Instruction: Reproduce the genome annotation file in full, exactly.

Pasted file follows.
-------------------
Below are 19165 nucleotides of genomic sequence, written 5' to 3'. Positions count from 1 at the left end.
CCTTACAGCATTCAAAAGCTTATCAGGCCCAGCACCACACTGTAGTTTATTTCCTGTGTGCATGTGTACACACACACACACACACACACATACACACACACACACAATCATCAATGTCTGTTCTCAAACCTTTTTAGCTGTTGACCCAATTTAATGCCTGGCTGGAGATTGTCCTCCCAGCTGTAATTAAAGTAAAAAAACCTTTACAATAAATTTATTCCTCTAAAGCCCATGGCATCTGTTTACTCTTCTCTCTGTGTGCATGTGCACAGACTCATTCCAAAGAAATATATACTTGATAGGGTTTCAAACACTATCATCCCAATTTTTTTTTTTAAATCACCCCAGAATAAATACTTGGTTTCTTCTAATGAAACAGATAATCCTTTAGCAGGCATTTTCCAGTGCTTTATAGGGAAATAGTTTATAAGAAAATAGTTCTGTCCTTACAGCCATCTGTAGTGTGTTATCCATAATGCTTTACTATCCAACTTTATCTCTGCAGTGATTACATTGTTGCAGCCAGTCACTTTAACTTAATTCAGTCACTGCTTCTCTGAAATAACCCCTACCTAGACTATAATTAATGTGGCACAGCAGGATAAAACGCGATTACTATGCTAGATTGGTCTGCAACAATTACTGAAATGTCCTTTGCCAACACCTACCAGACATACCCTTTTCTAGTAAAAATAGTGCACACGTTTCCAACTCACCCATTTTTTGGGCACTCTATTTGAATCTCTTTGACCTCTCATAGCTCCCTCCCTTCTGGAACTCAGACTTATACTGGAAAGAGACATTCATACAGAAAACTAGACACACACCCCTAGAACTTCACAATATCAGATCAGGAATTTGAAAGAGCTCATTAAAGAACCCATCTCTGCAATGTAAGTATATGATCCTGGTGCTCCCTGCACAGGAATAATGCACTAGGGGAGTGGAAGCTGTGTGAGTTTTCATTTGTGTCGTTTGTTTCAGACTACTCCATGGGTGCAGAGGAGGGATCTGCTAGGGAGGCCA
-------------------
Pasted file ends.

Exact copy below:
Below are 19165 nucleotides of genomic sequence, written 5' to 3'. Positions count from 1 at the left end.
CCTTACAGCATTCAAAAGCTTATCAGGCCCAGCACCACACTGTAGTTTATTTCCTGTGTGCATGTGTACACACACACACACACACACACATACACACACACACACAATCATCAATGTCTGTTCTCAAACCTTTTTAGCTGTTGACCCAATTTAATGCCTGGCTGGAGATTGTCCTCCCAGCTGTAATTAAAGTAAAAAAACCTTTACAATAAATTTATTCCTCTAAAGCCCATGGCATCTGTTTACTCTTCTCTCTGTGTGCATGTGCACAGACTCATTCCAAAGAAATATATACTTGATAGGGTTTCAAACACTATCATCCCAATTTTTTTTTTTAAATCACCCCAGAATAAATACTTGGTTTCTTCTAATGAAACAGATAATCCTTTAGCAGGCATTTTCCAGTGCTTTATAGGGAAATAGTTTATAAGAAAATAGTTCTGTCCTTACAGCCATCTGTAGTGTGTTATCCATAATGCTTTACTATCCAACTTTATCTCTGCAGTGATTACATTGTTGCAGCCAGTCACTTTAACTTAATTCAGTCACTGCTTCTCTGAAATAACCCCTACCTAGACTATAATTAATGTGGCACAGCAGGATAAAACGCGATTACTATGCTAGATTGGTCTGCAACAATTACTGAAATGTCCTTTGCCAACACCTACCAGACATACCCTTTTCTAGTAAAAATAGTGCACACGTTTCCAACTCACCCATTTTTTGGGCACTCTATTTGAATCTCTTTGACCTCTCATAGCTCCCTCCCTTCTGGAACTCAGACTTATACTGGAAAGAGACATTCATACAGAAAACTAGACACACACCCCTAGAACTTCACAATATCAGATCAGGAATTTGAAAGAGCTCATTAAAGAACCCATCTCTGCAATGTAAGTATATGATCCTGGTGCTCCCTGCACAGGAATAATGCACTAGGGGAGTGGAAGCTGTGTGAGTTTTCATTTGTGTCGTTTGTTTCAGACTACTCCATGGGTGCAGAGGAGGGATCTGCTAGGGAGGCCA